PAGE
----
Discussing the Jewish holiday of Purim last week, I offhandedly described it as a combination of Halloween and St. Patrick’s Day. In retrospect, it wasn’t a bad comparison: Purim has the costumes, the overwhelming number of sugary snacks, and the drinking. Drinking is not just a tradition associated with Purim; it’s a mitzvah, a commandment. The Babylonian Talmud (Megillah 7b) transmits the authoritative tradition in the name of a fourth-century rabbi: “Rava said: A person is obligated to drink on Purim until he does not know the difference between ‘cursed be Haman’ and ‘blessed be Mordechai.’” Yes, it is a religious injunction to drink yourself silly. Come to think of it, I’m surprised it hasn’t become a widely observed college holiday.
Traditionally on Purim, Jews go to synagogue and hear the book of Esther read aloud. Whenever the reader says “Haman,” the name of the villain, listeners boo, hiss, stomp, and use noisemakers in order to “blot out Haman’s name.” Synagogue can be a raucous affair at those times, while everyone—dressed in a dizzying array of costumes—loudly denounces Haman and more quietly roots for protagonists Esther and Mordecai.
But at one Purim scroll reading in Los Angeles, there is no stomping. There are no noise-makers. There is only silence when Haman’s name is read. At the Kabbalah Centre, Haman’s name is met by silent meditation on three Hebrew letters, which are projected onto a screen. The letters symbolize dispelling negativity.
In Kabbalistic philosophy of language, it is the divine name (the tetragrammaton) that serves as the very foundation of language. Without it, there could be no letters or words, and so all language is dependent on and part of the divine name in some way. Correspondingly, focused reflection on texts, words, and even letters is a traditional part of Kabbalistic practice.
|The Los Angeles Kabbalah Centre, from www.kabbalah.com|
On its face, the Scroll of Esther is not a text about God; in fact, God is never mentioned. It is a text about peoplehood and holding fast to community and identity in the face of persecution. So what does a text celebrating the strong ties of Jewish peoplehood and a historical victory over some nasty Persian officials mean to an audience that is primarily interested in uncovering mystical secrets in order to transform their lives? The simple answer is that Kabbalists believe that every biblical text also has an esoteric meaning available only to those initiated into special reading practices. But, in another sense, the meaning of the text isn’t the right question at all. The peacocks, astronauts, Mexican wrestlers, and disco queens filling the seats on Purim are there because they imagine themselves as having a certain spiritual disposition and spiritual goals, and they see this particular version of popular mysticism as a path toward those goals.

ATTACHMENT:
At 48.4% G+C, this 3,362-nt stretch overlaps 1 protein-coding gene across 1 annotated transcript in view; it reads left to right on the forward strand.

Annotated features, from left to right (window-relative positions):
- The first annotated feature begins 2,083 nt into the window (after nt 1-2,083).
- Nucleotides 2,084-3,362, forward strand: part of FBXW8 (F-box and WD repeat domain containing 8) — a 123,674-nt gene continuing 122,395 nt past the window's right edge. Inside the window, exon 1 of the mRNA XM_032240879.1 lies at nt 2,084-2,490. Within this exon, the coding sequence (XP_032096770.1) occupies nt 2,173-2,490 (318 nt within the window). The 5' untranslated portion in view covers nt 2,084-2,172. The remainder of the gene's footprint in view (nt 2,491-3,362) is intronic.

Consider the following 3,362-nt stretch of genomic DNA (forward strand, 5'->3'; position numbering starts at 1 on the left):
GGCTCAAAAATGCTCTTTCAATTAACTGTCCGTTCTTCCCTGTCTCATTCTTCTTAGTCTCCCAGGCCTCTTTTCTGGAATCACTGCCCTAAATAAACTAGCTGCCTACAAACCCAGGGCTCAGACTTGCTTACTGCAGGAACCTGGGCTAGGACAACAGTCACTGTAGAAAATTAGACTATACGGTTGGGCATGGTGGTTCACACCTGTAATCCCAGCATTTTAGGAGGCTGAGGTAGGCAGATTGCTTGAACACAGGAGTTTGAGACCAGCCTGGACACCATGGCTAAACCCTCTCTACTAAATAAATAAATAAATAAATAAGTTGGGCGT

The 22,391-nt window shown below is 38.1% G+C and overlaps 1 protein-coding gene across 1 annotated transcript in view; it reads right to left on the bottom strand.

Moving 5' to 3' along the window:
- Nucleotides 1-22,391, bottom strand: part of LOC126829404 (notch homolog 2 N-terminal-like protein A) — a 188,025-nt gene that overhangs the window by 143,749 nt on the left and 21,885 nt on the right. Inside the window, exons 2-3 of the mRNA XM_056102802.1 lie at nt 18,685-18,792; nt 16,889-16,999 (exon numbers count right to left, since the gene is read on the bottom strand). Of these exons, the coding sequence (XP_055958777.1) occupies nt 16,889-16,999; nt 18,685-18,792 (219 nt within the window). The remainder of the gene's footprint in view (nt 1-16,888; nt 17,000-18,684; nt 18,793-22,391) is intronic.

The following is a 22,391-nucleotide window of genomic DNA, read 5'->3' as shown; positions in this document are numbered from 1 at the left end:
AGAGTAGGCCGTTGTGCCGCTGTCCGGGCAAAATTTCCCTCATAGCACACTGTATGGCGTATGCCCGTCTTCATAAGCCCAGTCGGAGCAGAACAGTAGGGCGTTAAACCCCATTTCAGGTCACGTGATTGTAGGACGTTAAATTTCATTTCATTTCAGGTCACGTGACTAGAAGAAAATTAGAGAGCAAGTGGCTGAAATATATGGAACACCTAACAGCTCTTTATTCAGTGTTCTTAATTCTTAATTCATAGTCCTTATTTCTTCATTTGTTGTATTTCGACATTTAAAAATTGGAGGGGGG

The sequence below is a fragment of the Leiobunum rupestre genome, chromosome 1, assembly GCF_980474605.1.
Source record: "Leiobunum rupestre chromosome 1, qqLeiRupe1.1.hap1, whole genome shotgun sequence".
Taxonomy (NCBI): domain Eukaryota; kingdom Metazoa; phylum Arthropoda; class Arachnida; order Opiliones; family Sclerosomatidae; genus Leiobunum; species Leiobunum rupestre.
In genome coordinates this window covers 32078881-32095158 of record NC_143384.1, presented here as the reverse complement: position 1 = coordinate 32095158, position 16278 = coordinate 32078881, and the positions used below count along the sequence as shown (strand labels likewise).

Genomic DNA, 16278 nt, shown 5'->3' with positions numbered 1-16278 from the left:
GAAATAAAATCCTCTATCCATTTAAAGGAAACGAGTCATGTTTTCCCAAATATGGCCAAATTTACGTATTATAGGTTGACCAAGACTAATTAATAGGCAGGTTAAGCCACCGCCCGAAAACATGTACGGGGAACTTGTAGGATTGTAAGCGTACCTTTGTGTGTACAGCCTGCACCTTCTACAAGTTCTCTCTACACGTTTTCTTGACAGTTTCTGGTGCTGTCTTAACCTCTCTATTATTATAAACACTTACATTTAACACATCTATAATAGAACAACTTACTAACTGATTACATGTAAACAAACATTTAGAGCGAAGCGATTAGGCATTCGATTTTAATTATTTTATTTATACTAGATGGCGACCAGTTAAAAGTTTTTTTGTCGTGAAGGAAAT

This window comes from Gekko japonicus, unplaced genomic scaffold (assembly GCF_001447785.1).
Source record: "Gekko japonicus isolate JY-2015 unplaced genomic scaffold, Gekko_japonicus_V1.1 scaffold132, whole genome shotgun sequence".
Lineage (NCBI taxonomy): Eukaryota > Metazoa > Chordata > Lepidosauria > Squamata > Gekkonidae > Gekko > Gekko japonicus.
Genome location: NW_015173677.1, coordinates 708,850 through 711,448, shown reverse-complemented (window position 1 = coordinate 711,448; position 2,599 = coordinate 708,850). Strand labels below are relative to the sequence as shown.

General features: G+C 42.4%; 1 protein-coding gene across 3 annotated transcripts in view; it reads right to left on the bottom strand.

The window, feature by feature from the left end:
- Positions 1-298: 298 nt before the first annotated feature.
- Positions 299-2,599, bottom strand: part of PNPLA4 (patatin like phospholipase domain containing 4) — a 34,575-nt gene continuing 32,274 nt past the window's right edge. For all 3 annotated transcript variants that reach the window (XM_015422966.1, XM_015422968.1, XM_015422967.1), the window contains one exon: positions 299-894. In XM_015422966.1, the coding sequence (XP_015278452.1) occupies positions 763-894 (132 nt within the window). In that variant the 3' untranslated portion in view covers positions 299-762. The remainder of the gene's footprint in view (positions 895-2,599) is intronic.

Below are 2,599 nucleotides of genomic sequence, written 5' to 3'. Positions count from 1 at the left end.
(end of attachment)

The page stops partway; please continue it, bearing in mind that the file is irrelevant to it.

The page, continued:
While there are Kabbalah Centres in other cities, the Los Angeles community is particularly high-profile. I suspect that a combination of factors created the environment for it to thrive. One of these factors is the larger ethos that Jeffrey Kripal has referred to as “West Coast mysticism” (Mutants and Mystics, 29). A host of New Age movements and adaptations of “Eastern” religions have taken hold on the West Coast from the 1960s (and even before) to the present. Whether it’s “in the air,” a reflection of different cultural values, or something else, the West Coast in general and California more specifically has been a rich environment for new modes of “spirituality” and religious practice.
Another factor is the more widespread recovery of Kabbalah within more mainstream Jewish circles. In the early twentieth century, Reform synagogues would never have considered having Kabbalah classes in their schedules alongside Sisterhood meetings. But today literacy in Jewish mysticism is quite respectable—even desirable—in Reform, Conservative, and Orthodox Judaisms and a central piece of movements like neo-Hasidism and Renewal. Even though the Kabbalah Centre is explicitly universalist in its approaches, the renewed Jewish interest in Kabbalah as part of tradition has added to its accessibility and popularity.
As for Purim, its accessibility remains. Since Rava in the fourth century, it has been occasion to act silly and drink too much. Religiously.